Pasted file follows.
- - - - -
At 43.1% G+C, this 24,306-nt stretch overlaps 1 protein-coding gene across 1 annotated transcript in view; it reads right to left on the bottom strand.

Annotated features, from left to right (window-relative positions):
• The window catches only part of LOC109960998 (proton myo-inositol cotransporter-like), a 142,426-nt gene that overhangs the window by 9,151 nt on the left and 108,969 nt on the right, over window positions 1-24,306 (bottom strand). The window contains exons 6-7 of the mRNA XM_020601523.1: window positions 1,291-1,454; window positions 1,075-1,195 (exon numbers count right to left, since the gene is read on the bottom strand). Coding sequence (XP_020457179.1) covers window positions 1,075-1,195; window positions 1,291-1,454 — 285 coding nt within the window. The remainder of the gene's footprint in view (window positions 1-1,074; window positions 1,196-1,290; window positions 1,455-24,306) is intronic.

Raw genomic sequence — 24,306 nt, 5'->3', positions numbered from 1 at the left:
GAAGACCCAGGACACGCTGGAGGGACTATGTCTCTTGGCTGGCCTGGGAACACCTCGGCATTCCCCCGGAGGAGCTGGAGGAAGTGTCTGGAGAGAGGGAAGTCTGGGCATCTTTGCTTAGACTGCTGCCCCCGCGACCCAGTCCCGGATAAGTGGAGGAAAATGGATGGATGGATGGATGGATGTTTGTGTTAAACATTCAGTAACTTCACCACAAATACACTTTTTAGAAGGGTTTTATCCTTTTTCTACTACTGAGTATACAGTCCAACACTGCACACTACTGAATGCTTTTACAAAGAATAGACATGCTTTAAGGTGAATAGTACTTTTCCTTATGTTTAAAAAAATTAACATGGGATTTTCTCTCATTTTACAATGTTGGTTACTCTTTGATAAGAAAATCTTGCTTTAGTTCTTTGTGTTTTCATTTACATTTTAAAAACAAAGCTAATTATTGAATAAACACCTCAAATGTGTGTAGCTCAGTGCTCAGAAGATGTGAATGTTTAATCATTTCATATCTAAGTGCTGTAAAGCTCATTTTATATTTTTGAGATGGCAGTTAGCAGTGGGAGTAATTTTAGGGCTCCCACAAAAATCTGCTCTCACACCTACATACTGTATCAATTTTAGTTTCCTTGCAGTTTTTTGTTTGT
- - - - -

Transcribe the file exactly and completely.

At 43.1% G+C, this 24,306-nt stretch overlaps 1 protein-coding gene across 1 annotated transcript in view; it reads right to left on the bottom strand.

Annotated features, from left to right (window-relative positions):
• The window catches only part of LOC109960998 (proton myo-inositol cotransporter-like), a 142,426-nt gene that overhangs the window by 9,151 nt on the left and 108,969 nt on the right, over window positions 1-24,306 (bottom strand). The window contains exons 6-7 of the mRNA XM_020601523.1: window positions 1,291-1,454; window positions 1,075-1,195 (exon numbers count right to left, since the gene is read on the bottom strand). Coding sequence (XP_020457179.1) covers window positions 1,075-1,195; window positions 1,291-1,454 — 285 coding nt within the window. The remainder of the gene's footprint in view (window positions 1-1,074; window positions 1,196-1,290; window positions 1,455-24,306) is intronic.

Raw genomic sequence — 24,306 nt, 5'->3', positions numbered from 1 at the left:
GAAGACCCAGGACACGCTGGAGGGACTATGTCTCTTGGCTGGCCTGGGAACACCTCGGCATTCCCCCGGAGGAGCTGGAGGAAGTGTCTGGAGAGAGGGAAGTCTGGGCATCTTTGCTTAGACTGCTGCCCCCGCGACCCAGTCCCGGATAAGTGGAGGAAAATGGATGGATGGATGGATGGATGTTTGTGTTAAACATTCAGTAACTTCACCACAAATACACTTTTTAGAAGGGTTTTATCCTTTTTCTACTACTGAGTATACAGTCCAACACTGCACACTACTGAATGCTTTTACAAAGAATAGACATGCTTTAAGGTGAATAGTACTTTTCCTTATGTTTAAAAAAATTAACATGGGATTTTCTCTCATTTTACAATGTTGGTTACTCTTTGATAAGAAAATCTTGCTTTAGTTCTTTGTGTTTTCATTTACATTTTAAAAACAAAGCTAATTATTGAATAAACACCTCAAATGTGTGTAGCTCAGTGCTCAGAAGATGTGAATGTTTAATCATTTCATATCTAAGTGCTGTAAAGCTCATTTTATATTTTTGAGATGGCAGTTAGCAGTGGGAGTAATTTTAGGGCTCCCACAAAAATCTGCTCTCACACCTACATACTGTATCAATTTTAGTTTCCTTGCAGTTTTTTGTTTGT